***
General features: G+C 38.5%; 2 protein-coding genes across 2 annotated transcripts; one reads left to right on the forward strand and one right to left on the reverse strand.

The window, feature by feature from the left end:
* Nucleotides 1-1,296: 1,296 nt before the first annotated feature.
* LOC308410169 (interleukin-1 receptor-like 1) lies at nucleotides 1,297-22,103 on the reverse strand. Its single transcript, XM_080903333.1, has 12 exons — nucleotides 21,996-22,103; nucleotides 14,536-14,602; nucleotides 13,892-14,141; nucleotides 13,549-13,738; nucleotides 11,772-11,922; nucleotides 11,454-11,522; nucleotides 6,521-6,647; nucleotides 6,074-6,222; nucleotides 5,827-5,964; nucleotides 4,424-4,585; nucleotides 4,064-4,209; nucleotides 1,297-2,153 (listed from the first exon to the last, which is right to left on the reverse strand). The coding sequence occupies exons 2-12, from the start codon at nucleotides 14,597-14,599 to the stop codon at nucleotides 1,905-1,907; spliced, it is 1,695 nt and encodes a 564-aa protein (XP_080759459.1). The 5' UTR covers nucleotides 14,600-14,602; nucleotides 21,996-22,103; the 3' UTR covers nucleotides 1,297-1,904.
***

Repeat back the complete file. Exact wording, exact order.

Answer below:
General features: G+C 38.5%; 2 protein-coding genes across 2 annotated transcripts; one reads left to right on the forward strand and one right to left on the reverse strand.

The window, feature by feature from the left end:
* Nucleotides 1-1,296: 1,296 nt before the first annotated feature.
* LOC308410169 (interleukin-1 receptor-like 1) lies at nucleotides 1,297-22,103 on the reverse strand. Its single transcript, XM_080903333.1, has 12 exons — nucleotides 21,996-22,103; nucleotides 14,536-14,602; nucleotides 13,892-14,141; nucleotides 13,549-13,738; nucleotides 11,772-11,922; nucleotides 11,454-11,522; nucleotides 6,521-6,647; nucleotides 6,074-6,222; nucleotides 5,827-5,964; nucleotides 4,424-4,585; nucleotides 4,064-4,209; nucleotides 1,297-2,153 (listed from the first exon to the last, which is right to left on the reverse strand). The coding sequence occupies exons 2-12, from the start codon at nucleotides 14,597-14,599 to the stop codon at nucleotides 1,905-1,907; spliced, it is 1,695 nt and encodes a 564-aa protein (XP_080759459.1). The 5' UTR covers nucleotides 14,600-14,602; nucleotides 21,996-22,103; the 3' UTR covers nucleotides 1,297-1,904.